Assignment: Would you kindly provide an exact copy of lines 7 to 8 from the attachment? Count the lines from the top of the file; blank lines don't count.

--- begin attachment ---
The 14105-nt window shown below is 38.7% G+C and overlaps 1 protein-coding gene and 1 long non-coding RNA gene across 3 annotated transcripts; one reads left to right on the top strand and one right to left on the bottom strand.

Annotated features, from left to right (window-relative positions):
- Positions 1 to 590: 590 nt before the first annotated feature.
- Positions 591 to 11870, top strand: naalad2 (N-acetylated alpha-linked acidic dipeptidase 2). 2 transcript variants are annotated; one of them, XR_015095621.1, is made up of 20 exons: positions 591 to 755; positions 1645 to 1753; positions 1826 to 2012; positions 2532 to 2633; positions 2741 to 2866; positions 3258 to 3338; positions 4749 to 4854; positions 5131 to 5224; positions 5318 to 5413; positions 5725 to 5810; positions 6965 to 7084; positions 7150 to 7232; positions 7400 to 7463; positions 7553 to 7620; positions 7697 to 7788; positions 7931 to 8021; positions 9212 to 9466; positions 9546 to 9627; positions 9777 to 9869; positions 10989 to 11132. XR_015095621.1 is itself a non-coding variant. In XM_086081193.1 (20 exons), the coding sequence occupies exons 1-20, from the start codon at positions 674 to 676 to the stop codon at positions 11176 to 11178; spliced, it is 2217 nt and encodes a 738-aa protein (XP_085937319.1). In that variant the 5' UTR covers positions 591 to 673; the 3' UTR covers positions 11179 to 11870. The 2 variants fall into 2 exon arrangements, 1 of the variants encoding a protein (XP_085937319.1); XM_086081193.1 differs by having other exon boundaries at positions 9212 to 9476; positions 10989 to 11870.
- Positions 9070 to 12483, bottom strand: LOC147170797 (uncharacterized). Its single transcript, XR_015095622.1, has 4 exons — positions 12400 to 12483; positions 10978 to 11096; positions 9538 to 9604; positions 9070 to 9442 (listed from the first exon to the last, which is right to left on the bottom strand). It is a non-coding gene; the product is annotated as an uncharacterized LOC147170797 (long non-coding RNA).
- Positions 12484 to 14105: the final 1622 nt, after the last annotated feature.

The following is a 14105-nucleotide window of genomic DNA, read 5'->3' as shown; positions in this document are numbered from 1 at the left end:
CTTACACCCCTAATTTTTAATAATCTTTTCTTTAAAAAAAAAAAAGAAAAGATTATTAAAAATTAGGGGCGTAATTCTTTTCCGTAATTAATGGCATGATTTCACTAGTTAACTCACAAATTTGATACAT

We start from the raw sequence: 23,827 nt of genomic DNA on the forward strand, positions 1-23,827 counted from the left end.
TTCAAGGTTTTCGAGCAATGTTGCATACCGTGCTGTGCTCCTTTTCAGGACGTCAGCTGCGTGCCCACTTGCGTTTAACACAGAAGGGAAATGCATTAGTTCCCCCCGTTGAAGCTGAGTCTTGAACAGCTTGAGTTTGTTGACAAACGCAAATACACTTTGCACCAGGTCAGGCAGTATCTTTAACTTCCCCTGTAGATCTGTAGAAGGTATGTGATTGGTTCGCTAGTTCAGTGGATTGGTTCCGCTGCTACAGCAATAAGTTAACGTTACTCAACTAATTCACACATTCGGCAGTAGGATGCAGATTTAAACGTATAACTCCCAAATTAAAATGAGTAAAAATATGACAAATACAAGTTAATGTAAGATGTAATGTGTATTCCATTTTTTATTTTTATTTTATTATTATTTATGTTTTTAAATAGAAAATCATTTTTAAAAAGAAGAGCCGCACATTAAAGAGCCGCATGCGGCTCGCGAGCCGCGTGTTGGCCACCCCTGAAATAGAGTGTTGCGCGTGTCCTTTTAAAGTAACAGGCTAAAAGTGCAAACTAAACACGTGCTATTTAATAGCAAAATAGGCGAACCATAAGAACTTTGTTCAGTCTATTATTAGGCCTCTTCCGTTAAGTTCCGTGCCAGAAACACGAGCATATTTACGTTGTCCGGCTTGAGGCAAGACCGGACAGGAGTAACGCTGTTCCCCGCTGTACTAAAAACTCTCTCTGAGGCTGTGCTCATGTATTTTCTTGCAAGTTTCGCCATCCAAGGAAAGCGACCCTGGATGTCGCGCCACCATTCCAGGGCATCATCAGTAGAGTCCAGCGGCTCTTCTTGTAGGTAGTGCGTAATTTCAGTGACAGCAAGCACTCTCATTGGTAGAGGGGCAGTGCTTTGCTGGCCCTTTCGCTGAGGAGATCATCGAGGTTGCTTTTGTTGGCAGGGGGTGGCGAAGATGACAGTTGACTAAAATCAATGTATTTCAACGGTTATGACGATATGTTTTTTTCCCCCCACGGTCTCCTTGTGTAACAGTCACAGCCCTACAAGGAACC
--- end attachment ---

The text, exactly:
The following is a 14105-nucleotide window of genomic DNA, read 5'->3' as shown; positions in this document are numbered from 1 at the left end:
CTTACACCCCTAATTTTTAATAATCTTTTCTTTAAAAAAAAAAAAGAAAAGATTATTAAAAATTAGGGGCGTAATTCTTTTCCGTAATTAATGGCATGATTTCACTAGTTAACTCACAAATTTGATACAT